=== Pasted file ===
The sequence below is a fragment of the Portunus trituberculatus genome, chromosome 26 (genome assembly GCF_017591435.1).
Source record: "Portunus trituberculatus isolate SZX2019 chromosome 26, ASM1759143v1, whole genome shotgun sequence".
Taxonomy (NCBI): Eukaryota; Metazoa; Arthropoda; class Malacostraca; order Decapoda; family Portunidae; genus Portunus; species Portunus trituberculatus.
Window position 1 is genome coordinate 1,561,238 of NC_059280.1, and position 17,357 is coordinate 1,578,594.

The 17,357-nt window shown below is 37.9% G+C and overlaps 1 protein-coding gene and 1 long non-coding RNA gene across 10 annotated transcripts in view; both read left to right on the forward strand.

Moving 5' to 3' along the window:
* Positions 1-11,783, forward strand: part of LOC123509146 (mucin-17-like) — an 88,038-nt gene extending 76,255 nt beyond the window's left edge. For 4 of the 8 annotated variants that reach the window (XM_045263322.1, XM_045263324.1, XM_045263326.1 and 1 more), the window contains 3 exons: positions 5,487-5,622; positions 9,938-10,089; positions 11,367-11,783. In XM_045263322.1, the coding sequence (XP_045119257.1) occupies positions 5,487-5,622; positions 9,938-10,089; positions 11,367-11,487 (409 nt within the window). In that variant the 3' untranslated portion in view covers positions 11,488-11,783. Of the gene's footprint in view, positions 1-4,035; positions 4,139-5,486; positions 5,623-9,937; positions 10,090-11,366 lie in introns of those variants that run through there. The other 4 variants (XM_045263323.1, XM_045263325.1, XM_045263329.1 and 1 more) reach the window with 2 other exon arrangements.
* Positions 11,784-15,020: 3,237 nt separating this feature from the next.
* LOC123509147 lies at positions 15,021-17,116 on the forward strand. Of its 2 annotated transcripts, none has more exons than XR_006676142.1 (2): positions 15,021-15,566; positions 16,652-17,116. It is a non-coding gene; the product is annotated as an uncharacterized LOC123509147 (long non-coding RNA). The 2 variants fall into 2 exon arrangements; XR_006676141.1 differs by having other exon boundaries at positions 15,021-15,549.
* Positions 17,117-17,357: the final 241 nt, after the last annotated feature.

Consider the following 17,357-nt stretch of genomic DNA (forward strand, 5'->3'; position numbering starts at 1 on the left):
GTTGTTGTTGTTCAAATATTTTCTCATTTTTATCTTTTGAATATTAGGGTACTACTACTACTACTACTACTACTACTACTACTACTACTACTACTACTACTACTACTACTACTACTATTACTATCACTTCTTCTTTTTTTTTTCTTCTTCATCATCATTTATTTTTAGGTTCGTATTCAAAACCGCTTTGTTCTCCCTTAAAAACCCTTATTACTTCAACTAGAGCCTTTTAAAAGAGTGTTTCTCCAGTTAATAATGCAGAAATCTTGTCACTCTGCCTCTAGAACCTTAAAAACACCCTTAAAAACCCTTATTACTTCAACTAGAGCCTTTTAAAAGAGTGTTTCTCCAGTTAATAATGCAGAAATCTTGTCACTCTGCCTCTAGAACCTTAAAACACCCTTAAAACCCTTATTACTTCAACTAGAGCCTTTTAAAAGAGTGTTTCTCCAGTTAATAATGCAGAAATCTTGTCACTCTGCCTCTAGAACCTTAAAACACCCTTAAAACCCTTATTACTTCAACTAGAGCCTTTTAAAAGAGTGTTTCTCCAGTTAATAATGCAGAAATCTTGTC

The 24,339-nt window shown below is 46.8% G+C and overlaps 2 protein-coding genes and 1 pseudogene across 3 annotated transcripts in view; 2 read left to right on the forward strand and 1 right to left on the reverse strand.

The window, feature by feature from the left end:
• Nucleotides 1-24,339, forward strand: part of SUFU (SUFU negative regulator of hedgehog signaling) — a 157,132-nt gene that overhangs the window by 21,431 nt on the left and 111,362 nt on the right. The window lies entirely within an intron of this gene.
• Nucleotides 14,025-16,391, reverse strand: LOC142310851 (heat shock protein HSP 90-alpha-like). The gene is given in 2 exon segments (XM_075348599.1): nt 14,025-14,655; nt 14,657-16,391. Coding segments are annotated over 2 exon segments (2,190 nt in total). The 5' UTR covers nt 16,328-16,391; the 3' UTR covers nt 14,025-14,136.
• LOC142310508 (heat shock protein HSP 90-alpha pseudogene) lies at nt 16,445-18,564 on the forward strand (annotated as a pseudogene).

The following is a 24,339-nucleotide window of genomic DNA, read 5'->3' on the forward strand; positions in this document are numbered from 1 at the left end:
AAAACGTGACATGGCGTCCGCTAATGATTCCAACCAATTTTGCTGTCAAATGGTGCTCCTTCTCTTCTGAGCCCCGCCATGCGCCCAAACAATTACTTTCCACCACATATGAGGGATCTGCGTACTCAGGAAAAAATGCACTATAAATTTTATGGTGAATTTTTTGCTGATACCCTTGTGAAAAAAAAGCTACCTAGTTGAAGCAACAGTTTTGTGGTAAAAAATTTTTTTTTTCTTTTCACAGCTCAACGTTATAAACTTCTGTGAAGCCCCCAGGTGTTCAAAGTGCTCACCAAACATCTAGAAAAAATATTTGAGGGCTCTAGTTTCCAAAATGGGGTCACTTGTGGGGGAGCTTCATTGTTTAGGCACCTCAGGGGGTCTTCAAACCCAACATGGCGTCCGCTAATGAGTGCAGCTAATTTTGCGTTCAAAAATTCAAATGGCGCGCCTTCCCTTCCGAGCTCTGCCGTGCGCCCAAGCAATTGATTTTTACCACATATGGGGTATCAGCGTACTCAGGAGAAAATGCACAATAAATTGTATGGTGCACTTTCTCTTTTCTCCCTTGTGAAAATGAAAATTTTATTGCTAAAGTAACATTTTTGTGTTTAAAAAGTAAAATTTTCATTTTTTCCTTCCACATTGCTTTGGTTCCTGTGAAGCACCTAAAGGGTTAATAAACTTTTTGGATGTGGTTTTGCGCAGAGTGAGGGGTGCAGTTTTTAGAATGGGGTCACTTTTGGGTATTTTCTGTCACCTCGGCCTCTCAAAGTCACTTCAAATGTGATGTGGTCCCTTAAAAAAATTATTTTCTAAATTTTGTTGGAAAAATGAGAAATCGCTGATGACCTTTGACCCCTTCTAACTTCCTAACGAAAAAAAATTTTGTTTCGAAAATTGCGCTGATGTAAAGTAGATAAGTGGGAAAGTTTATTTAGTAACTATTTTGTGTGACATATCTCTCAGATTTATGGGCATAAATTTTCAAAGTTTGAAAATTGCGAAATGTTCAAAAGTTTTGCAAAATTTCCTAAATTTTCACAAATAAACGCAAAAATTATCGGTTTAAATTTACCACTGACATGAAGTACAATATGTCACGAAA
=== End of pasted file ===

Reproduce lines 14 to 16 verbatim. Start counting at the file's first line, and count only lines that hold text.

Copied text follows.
The window, feature by feature from the left end:
• Nucleotides 1-24,339, forward strand: part of SUFU (SUFU negative regulator of hedgehog signaling) — a 157,132-nt gene that overhangs the window by 21,431 nt on the left and 111,362 nt on the right. The window lies entirely within an intron of this gene.
• Nucleotides 14,025-16,391, reverse strand: LOC142310851 (heat shock protein HSP 90-alpha-like). The gene is given in 2 exon segments (XM_075348599.1): nt 14,025-14,655; nt 14,657-16,391. Coding segments are annotated over 2 exon segments (2,190 nt in total). The 5' UTR covers nt 16,328-16,391; the 3' UTR covers nt 14,025-14,136.